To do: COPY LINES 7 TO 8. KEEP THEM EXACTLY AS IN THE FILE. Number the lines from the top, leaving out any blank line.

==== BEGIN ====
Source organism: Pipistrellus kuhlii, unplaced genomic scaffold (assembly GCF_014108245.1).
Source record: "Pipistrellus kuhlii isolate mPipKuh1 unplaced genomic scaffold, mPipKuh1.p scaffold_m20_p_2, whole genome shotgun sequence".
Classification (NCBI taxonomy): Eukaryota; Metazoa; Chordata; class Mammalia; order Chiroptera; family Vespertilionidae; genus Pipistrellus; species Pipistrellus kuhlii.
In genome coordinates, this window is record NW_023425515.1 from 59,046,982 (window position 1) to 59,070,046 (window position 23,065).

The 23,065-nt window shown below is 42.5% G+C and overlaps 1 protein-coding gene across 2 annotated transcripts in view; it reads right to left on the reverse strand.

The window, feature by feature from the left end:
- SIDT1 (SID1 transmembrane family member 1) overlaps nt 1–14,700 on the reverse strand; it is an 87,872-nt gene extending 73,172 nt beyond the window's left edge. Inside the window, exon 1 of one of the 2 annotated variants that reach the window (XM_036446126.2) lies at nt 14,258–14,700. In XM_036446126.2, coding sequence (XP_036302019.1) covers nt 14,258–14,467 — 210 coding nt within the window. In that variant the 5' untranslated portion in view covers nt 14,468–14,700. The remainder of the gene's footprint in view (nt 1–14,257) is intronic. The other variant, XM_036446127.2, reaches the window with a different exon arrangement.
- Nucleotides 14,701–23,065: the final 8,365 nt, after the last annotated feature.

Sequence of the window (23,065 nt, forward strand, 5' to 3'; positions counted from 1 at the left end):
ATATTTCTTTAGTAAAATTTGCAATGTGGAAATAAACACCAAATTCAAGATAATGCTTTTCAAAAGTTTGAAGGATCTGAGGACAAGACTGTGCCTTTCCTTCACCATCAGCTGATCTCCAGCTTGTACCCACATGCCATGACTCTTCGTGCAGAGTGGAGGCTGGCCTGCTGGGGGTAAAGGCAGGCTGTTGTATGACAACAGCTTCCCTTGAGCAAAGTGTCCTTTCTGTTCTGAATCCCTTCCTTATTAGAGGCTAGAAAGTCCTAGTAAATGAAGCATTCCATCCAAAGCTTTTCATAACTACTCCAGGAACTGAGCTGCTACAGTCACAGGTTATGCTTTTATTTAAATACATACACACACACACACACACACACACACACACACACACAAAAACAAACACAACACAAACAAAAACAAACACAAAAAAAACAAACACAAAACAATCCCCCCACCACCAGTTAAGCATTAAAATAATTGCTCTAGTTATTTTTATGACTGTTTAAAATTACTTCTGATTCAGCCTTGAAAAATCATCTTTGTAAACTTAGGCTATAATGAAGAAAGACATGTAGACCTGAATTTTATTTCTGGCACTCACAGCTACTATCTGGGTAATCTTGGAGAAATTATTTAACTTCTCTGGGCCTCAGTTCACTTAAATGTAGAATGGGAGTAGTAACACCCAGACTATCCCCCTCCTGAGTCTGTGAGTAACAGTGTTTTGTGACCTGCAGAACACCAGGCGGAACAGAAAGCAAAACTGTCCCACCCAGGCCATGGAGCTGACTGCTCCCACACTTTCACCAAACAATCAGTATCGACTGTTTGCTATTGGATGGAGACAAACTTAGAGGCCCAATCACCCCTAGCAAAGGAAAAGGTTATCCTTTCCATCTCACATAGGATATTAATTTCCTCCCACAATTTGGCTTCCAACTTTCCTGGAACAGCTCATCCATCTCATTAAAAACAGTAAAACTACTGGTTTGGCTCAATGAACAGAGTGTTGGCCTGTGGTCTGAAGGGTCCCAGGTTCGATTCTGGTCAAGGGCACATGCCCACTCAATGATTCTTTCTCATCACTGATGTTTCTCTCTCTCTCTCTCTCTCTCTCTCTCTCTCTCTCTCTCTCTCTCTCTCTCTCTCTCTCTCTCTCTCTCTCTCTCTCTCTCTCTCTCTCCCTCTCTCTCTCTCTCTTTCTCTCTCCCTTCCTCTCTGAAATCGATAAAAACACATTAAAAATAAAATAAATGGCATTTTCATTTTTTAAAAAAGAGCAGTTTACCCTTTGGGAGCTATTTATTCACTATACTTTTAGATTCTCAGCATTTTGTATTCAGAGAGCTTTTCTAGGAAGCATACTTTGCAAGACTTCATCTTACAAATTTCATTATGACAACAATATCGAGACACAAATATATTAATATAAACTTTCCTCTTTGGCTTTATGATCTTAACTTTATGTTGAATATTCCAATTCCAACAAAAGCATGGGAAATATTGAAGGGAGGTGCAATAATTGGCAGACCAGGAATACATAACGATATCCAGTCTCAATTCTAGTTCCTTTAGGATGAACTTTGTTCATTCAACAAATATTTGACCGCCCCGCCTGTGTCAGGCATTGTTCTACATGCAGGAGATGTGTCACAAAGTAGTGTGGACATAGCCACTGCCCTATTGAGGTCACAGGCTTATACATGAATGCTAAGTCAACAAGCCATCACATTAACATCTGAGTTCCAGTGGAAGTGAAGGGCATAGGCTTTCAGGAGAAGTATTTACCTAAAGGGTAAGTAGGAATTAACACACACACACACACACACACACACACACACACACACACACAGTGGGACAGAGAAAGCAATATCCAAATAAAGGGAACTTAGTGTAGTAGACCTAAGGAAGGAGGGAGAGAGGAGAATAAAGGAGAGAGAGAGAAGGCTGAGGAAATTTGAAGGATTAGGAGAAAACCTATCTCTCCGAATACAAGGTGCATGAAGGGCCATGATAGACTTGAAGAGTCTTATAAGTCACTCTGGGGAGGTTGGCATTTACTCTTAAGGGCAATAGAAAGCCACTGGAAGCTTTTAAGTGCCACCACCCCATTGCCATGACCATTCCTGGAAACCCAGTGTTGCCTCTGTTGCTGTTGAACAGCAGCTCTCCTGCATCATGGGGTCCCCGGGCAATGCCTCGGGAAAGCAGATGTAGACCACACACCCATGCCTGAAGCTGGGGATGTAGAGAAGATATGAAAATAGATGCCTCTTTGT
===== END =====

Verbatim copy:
- SIDT1 (SID1 transmembrane family member 1) overlaps nt 1–14,700 on the reverse strand; it is an 87,872-nt gene extending 73,172 nt beyond the window's left edge. Inside the window, exon 1 of one of the 2 annotated variants that reach the window (XM_036446126.2) lies at nt 14,258–14,700. In XM_036446126.2, coding sequence (XP_036302019.1) covers nt 14,258–14,467 — 210 coding nt within the window. In that variant the 5' untranslated portion in view covers nt 14,468–14,700. The remainder of the gene's footprint in view (nt 1–14,257) is intronic. The other variant, XM_036446127.2, reaches the window with a different exon arrangement.
- Nucleotides 14,701–23,065: the final 8,365 nt, after the last annotated feature.